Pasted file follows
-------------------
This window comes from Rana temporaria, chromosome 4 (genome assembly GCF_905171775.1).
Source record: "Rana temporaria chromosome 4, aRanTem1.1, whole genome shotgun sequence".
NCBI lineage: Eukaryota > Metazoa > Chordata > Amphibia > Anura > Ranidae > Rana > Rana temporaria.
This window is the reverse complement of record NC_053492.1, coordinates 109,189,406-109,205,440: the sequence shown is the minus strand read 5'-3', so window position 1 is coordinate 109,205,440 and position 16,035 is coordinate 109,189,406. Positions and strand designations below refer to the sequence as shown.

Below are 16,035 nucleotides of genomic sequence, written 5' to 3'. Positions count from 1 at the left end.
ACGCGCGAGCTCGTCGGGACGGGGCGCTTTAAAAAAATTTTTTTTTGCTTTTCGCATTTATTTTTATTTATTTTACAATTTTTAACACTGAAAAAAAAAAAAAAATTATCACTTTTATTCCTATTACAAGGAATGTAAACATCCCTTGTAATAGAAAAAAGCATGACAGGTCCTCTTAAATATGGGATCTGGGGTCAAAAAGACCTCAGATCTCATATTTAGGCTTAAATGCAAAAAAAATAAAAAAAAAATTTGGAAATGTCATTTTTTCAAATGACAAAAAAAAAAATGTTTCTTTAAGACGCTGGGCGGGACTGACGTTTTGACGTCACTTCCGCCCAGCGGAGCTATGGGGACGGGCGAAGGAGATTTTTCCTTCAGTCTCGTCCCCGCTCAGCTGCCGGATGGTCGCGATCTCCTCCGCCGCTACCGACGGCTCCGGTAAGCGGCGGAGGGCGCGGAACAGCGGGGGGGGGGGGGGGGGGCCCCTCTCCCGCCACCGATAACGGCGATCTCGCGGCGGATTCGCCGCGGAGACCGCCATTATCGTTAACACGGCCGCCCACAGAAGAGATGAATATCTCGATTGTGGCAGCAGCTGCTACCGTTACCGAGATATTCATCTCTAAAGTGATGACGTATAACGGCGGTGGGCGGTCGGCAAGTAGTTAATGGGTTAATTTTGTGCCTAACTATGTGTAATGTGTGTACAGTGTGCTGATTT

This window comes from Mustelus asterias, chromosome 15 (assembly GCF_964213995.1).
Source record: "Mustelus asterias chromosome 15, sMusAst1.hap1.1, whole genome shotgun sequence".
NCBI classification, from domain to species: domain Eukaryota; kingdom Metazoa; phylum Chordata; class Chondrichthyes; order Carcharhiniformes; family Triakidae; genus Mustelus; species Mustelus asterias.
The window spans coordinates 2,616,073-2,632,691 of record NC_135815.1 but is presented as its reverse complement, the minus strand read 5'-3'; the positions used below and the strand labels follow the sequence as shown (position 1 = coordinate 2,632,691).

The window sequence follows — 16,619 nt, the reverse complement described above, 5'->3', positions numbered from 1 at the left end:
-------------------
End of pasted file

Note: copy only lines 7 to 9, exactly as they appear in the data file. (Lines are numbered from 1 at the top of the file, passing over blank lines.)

This window comes from Mustelus asterias, chromosome 15 (assembly GCF_964213995.1).
Source record: "Mustelus asterias chromosome 15, sMusAst1.hap1.1, whole genome shotgun sequence".
NCBI classification, from domain to species: domain Eukaryota; kingdom Metazoa; phylum Chordata; class Chondrichthyes; order Carcharhiniformes; family Triakidae; genus Mustelus; species Mustelus asterias.